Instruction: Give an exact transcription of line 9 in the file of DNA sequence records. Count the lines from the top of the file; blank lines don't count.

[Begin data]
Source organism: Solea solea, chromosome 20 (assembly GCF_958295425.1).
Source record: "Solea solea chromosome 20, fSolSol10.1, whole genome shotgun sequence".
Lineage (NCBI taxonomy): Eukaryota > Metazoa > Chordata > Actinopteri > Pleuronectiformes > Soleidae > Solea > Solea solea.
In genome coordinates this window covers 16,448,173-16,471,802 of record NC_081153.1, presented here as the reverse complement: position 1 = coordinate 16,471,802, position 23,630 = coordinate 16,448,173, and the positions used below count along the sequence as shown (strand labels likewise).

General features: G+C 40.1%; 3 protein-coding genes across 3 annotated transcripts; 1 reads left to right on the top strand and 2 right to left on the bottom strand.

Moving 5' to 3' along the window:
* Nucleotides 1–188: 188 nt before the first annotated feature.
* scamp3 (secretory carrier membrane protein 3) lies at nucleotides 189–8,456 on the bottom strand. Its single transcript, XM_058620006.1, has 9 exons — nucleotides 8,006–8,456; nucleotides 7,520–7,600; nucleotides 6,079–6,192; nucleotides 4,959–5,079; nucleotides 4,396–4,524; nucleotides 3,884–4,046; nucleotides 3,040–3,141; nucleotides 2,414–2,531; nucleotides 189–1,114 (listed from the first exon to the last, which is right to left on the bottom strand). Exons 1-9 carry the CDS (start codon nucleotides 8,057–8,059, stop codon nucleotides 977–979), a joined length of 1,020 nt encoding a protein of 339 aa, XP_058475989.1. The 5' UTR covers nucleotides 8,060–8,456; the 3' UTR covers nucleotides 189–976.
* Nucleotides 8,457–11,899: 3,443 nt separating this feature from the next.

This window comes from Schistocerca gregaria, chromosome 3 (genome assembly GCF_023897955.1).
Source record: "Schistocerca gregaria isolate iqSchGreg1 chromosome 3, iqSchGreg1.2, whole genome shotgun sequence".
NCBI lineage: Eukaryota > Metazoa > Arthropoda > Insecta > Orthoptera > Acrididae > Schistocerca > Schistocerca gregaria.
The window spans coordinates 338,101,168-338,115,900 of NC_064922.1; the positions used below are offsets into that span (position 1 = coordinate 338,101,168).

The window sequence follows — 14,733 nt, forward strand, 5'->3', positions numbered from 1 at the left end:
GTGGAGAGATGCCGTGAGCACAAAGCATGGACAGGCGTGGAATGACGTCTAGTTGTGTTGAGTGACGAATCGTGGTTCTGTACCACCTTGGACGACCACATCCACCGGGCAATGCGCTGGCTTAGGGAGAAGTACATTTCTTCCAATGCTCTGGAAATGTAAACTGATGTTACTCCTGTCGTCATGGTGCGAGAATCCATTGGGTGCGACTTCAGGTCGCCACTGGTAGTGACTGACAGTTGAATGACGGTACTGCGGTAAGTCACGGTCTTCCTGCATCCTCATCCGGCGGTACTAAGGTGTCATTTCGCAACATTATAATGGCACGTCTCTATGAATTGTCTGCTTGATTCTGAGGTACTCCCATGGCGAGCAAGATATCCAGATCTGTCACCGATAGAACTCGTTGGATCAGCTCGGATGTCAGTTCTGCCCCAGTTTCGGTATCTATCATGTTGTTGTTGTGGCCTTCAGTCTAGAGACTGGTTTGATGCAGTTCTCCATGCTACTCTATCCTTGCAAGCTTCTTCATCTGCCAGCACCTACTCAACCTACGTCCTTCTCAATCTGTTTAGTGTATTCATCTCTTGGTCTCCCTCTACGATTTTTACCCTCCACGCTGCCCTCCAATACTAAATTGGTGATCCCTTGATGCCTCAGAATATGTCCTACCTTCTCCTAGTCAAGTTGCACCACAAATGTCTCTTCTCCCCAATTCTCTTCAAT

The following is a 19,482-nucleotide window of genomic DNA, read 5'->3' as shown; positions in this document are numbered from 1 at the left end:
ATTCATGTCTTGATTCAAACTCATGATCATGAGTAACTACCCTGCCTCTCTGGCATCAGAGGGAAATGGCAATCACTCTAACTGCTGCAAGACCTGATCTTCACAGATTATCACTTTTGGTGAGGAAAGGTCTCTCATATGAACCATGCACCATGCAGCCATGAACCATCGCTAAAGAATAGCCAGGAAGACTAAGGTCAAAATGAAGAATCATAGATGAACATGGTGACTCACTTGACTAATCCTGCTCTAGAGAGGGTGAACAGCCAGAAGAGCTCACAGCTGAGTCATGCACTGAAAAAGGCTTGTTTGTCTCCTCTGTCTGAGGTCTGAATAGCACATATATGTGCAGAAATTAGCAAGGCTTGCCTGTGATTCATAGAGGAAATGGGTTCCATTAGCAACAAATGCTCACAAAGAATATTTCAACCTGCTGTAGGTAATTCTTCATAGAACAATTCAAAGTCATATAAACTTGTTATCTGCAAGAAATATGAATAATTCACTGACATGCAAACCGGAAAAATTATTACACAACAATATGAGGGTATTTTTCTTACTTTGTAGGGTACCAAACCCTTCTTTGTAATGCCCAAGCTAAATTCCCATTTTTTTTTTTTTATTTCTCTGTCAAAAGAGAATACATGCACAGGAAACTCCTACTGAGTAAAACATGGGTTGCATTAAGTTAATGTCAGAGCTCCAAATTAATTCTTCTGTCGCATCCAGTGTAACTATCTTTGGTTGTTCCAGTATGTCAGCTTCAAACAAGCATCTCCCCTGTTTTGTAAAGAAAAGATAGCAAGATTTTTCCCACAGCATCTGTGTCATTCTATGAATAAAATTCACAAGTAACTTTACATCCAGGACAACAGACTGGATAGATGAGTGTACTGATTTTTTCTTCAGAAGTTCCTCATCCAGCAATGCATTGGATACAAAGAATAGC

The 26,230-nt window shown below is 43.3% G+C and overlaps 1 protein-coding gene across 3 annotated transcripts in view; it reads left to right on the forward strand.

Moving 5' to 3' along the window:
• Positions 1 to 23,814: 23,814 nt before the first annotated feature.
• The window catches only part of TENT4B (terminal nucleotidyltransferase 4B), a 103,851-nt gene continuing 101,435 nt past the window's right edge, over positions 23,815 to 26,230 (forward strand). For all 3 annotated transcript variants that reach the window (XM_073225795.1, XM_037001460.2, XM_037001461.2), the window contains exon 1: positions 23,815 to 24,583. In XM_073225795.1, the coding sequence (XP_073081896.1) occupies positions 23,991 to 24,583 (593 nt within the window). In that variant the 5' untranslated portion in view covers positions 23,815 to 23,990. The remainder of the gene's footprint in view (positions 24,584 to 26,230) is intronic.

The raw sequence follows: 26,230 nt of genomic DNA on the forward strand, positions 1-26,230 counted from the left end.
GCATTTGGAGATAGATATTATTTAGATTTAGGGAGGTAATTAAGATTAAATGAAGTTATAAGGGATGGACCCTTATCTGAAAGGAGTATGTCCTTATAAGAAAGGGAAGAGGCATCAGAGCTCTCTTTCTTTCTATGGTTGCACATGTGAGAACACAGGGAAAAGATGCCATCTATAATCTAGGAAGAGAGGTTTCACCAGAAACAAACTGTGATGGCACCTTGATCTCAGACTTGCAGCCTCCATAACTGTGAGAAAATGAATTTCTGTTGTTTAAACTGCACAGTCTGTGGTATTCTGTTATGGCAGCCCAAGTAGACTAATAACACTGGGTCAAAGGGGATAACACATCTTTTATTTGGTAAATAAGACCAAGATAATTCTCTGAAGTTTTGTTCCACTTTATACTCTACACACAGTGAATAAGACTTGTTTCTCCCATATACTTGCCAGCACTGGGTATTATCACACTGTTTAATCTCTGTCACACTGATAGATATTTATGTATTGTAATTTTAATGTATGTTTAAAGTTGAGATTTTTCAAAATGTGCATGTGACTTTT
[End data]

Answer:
* Nucleotides 8,457–11,899: 3,443 nt separating this feature from the next.